Thrift shops thrive when disorder is balanced with high seller knowledge.

One person’s trash may well be another’s “come up,” or what the rapper Macklemore calls hidden treasures in the song “Thrift Shop,” but only if secondhand shoppers follow the rapper’s lead and dig through what are sometimes messy bins. Researchers from the Penn State Smeal College of Business and Texas Christian University show that shoppers looking to “pop some tags” may be drawn to disordered thrift shop displays because they signal hidden treasure in their inventory.

“Secondhand markets are growing in popularity, especially among younger people,” says Lisa Bolton, professor of marketing and Jonas H. Anchel Professor in Business Administration. “We found that disorder in these markets increases consumer perceptions of risk but also the possibility of finding hidden treasure.”

These perceptions work against each other, meaning that risk — such as concerns about product quality or wasted time and effort — decreases purchase likelihood while hidden treasure perceptions increase purchase likelihood, according to the researchers.

Smeal Deals Amid Disarray

“We wanted to see what sellers can do to dampen risk perceptions and increase perceptions of finding a hidden treasure,” Bolton says. “Just because shoppers enter a messy store doesn’t mean they should walk away. There could be good deals to find.”

The researchers conducted four separate studies to determine how disorder in brick-and-mortar secondhand retail locations affects consumer behavior and what retailers can do to encourage purchase likelihood.

“Unfortunately, we were in the middle of a pandemic, so going out to secondhand stores to talk to consumers directly was not an option,” says Bolton.

Instead, the researchers went online and asked participants — most of whom reported having experience shopping in secondhand retail stores — to view images of ordered or disordered retail displays. They were asked to value the products and rate their likelihood of making a purchase under different scenarios. Scenarios included going to a thrift store to casually browse items versus going with the intent to buy a specific item, shopping at a store that offered a clear return policy, and shopping at a store where the retailer demonstrated low to high inventory knowledge.

“We wanted to see what sellers can do to dampen risk perceptions and increase perceptions of finding a hidden treasure.”

The research team found that disorder in the secondhand retail marketplace enhanced perceptions of risk and finding hidden treasure, but that risk perceptions outweighed perceptions of finding hidden treasure for a net negative effect on purchase likelihood. When retailers instituted clear return policies, perceptions of risk diminished, but so did hidden treasure perceptions as customers questioned the special nature of the items. When retailers demonstrated high inventory knowledge through their ability to answer customer questions and share the backstories of items, shoppers viewed the products as being carefully curated by the seller. In response, risk perceptions decreased, and perceptions of hidden treasure and purchase likelihood increased. The researchers reported their findings in the March issue of the Journal of Retailing.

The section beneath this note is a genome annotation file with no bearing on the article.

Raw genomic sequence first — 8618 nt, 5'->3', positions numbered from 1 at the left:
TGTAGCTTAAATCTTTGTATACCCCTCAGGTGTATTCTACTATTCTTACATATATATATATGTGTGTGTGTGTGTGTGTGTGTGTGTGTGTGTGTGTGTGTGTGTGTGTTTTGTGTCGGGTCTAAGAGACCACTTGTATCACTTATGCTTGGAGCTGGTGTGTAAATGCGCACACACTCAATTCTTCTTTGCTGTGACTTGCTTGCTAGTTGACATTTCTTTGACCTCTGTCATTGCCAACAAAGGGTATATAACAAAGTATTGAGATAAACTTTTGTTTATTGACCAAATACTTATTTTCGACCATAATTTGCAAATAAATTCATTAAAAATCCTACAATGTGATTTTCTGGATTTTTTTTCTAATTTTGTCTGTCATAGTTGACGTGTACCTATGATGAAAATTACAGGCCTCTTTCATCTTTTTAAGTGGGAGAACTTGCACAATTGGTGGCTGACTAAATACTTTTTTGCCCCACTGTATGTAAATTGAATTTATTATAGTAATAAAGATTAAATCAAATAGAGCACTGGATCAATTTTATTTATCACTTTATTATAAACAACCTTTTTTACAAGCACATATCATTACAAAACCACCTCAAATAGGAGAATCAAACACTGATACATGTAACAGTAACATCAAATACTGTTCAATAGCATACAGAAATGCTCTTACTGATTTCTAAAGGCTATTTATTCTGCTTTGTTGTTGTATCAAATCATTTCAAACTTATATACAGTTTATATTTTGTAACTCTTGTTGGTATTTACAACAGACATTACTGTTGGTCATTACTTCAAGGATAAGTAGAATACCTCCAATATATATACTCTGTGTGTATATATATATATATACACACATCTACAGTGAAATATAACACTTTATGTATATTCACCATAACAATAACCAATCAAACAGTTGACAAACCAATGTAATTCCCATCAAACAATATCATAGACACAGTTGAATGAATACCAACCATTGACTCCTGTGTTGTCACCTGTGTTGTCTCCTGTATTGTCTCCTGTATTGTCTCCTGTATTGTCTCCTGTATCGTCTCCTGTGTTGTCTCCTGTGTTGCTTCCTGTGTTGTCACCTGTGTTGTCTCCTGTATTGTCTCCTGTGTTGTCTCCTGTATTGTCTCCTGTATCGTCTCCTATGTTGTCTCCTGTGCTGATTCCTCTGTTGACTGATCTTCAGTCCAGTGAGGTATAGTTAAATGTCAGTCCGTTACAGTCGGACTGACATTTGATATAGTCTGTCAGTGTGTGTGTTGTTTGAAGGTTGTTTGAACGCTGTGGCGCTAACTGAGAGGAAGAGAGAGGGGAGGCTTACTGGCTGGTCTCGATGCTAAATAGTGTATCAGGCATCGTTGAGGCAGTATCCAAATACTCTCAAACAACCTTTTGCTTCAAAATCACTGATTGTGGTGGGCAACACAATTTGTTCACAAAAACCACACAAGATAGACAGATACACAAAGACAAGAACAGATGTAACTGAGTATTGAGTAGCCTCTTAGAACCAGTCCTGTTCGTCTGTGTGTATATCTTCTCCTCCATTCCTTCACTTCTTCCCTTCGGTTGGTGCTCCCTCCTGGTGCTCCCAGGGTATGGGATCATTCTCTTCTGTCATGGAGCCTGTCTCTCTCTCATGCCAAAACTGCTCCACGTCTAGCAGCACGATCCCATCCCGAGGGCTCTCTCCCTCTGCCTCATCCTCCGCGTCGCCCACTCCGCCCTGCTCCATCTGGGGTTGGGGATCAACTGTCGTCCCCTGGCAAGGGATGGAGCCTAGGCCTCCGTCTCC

Smeal Deals Amid Disarray

“Consumers like tidiness and organization, but in a thrift store, where items are constantly coming in, it’s difficult to stay organized,” says Gretchen Ross, assistant professor of marketing at Texas Christian University, first author of the study and a doctoral graduate of Penn State Smeal. “We found that when displays are messy and the seller has high inventory knowledge, hidden treasure perceptions increase. Consumers think the seller must know what to pick for their inventory, and they’re not going to choose poor quality items, which reduces risk and increases purchase likelihood.”

Additional steps secondhand retailers can make to increase perceptions of hidden treasure and decrease risk are to incorporate “hidden treasure” in their shop’s name and build community either online or by hosting annual events, according to the researchers.

The study suggests that disorder in the form of messy displays is not as damaging as secondhand sellers may think, says Meg Meloy, professor of marketing, David H. McKinley Professor of Business Administration, and chair of the Marketing Department at Penn State Smeal.

“In general, there is excitement when people are shopping secondhand,” she says. “We’re now seeing giant online retailers offering returned mystery boxes, so there is an appreciation for and an excitement that builds around the possibility of finding hidden treasure. If a consumer naturally appreciates the potential for hidden treasure, they won’t necessarily be put off by disorder in the marketplace.”